Settings → Aircraft alerts
Aircraft speed enforcement (also known as "aircraft VASCAR") is used in several countries.
The main idea of aircraft speed enforcement is measuring how long it takes for a vehicle to drive a predefined distance – usually 1/2 or 1/4 mile. The time is entered into a VASCAR computer which calculates the average speed on the segment. Older VASCAR computers require road markings painted every 1/2 mile or every 1/4 mile – you can see examples of such markings on Google Maps – they're located on the outer side of the road at the marked points along the route. Modern VASCAR systems don't need these markings and can clock any vehicle anywhere.
Highway Radar can help with avoiding aircraft speed enforcement by notifying the driver about potentially enforcement aircraft nearby. Highway Radar pulls data from very similar sources as FlightRadar24 and FlightAware.
Nearly every aircraft in the sky is equipped with a so-called ADS-B out transmitter. It constantly transmits the aircraft's callsign, position, speed, altitude, and a lot of other valuable data. ADS-B significantly helps with air traffic control and collision avoidance. ADS-B data is unencrypted and can be received by anyone. There are many enthusiasts throughout the world maintaining ADS-B receivers and sharing their data. ADS-B data are then fed into exchange networks. Examples of such networks are ADSBExchange and OpenSky network – they accept the raw ADS-B data from enthusiasts and share data from other ADS-B receivers across the world with them. Highway Radar can get real-time air traffic data across the world from these ADS-B exchange networks.
Highway Radar connects to several exchange networks and fetches all air traffic data in a 20-miles circle radius around the driver. If several networks report the same aircraft (happens most of the time), the network with the most recent information is used as a ground truth. Also, it is crucial to understand that while ADS-B exchange networks have extensive coverage, they don't cover 100% of the earth. These networks are driven by enthusiasts hosting receivers (also called "feeders") at home, so the data is only available from places with these enthusiasts. All of the major cities are covered; however, some rural areas may not have any coverage. ADSB-exchange has their map of feeders available. If you want to ensure coverage for your area, you can start feeding ADS-B data as well – use this page as a starting point. The cost of a minimal kit for receiving and feeding ADS-B data costs around $100.
Once Highway Radar gets air traffic above the driver, it matches the callsigns against various databases (such as government databases, or crowd-sourced ones like OpenSky aircraft database). There is no public "list of all enforcement aircraft," so Highway Radar needs to guess which aircraft may do enforcement.
- Some aircraft can be ruled out pretty quickly – for example, if this is a Boeing 747, Airbus A320, or any other passenger jet owned by an airline, it definitely won't do speed enforcement. Also, if we're getting a signal from an air balloon or a glider, we can also rule it out. Highway Radar names these types of aircraft safe and never makes alerts with them active. Also, in alerts, they are prefixed with "(S)."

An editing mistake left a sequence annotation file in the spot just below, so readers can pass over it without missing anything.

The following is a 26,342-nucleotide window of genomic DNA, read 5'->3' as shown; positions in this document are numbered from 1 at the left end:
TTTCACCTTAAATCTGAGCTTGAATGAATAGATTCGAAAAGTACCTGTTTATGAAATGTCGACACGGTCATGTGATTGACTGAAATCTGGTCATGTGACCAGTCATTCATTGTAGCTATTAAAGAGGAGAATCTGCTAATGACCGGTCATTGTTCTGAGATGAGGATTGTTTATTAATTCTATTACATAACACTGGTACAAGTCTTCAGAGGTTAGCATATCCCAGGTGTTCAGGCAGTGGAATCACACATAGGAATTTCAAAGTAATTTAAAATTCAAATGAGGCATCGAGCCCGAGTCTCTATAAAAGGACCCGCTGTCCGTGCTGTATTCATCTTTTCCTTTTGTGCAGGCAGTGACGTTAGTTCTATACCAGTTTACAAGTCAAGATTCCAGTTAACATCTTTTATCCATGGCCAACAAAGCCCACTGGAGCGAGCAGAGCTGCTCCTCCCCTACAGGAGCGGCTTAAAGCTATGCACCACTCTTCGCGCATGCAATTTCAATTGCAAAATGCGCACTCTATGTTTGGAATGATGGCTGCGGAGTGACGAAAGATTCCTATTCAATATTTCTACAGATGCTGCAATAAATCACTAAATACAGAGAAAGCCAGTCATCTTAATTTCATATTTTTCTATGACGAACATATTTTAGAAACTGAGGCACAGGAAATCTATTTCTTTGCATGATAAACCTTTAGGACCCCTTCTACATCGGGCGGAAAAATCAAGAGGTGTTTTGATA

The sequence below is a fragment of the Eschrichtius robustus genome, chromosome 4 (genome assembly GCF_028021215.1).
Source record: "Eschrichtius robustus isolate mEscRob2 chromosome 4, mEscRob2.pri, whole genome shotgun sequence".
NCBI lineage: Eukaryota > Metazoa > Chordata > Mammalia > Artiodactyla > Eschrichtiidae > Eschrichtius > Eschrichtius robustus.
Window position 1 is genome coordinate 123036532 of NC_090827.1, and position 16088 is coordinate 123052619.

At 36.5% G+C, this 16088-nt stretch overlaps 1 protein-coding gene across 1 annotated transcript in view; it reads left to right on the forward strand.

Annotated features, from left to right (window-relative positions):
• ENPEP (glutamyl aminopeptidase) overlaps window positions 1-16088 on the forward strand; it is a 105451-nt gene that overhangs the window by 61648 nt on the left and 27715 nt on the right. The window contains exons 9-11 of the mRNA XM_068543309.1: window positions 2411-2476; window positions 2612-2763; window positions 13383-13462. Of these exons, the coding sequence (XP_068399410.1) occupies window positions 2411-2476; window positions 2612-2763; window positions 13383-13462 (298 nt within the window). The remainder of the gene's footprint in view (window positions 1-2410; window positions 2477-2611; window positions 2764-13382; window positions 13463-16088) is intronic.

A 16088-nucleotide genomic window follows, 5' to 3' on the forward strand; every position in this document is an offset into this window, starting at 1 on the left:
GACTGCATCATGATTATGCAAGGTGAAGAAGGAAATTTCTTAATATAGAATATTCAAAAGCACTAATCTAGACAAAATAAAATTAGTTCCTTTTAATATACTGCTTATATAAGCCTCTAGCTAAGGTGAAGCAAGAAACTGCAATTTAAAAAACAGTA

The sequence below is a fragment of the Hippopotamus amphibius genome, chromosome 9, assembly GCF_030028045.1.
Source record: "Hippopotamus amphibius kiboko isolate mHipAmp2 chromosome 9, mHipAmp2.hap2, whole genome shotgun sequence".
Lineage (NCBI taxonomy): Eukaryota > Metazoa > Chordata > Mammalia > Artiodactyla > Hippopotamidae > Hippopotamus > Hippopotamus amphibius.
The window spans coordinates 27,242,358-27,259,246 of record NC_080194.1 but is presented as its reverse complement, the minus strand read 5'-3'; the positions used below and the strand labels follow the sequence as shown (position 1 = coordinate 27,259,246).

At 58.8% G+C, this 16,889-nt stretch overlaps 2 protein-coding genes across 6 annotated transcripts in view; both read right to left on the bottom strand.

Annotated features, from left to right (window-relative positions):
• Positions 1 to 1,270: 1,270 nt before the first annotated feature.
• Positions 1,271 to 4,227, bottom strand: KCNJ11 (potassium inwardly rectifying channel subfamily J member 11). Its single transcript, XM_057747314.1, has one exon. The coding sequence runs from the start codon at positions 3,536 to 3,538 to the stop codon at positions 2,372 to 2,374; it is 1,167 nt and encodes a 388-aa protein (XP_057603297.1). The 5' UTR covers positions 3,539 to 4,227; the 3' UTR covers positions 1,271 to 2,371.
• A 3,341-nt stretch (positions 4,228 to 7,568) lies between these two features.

- Other aircraft can be definitely matched with some enforcement agency – for example, an aircraft owned by "Washington State Patrol" or "Los Angeles Police Department" would pose a threat. Highway Radar names them suspicious. = However, some aircraft can't be positively identified as safe or suspicious – we don't have any rules on how to determine whether it is safe or not automatically. These aircraft are named unknown. Also, in alerts, they are prefixed with "(?)".
Highway Radar can be configured to alert on different types of aircraft differently. Preference
Choose which aircraft to show is responsible for this. In the options for this preference, the "proximity" means "at a distance when the aircraft alert becomes active (non-gray)."
Several other preferences are allowing to reduce the number of alerts further
Show unknown aircraft– this preference controls whether the application should display aircraft for which there is no available information at all, where we only know that "There is something in the sky at this location." In some areas, military aircraft can cause much noise by reporting nothing except position – this preference allows to hide that signals.
Show foreign aircraft– this preference allows hiding aircraft positioned in a country other than their registration. I'm not aware of any enforcement agency using aircraft registered in different countries.
Show grounded aircraft– self-explanatory
Highway Radar classifies all aircraft into three categories – airplanes, helicopters, and unknown (named just aircraft in alerts). The
Aircraft categories to show preference controls which of them are displayed. Please note that aircraft with the unknown category are always displayed, regardless of this preference.
Highway Radar can have different levels of alerting sensitivity for the aircraft. This preference is explained in the Aircraft Severity section.
Several preferences control how an aircraft can be presented to the driver.
Show aircraft icons on map– controls whether an aircraft icon should be overlayed over the map.
Show map labels– controls whether a label with basic aircraft info should be added next to the map icon.
Show aircraft traces– controls whether to show a 5-minute trail of the aircraft positions.
Zoom out map on active aircraft alert– when enabled and an active unmuted aircraft alert is presented, the map is zoomed out to fit the aircraft. To return the zoom to normal, you can mute the aircraft alert.
Show aircraft tail numbers– when enabled, an aircraft tail number (also known as "registration number") is added to the map label and alert alert badge.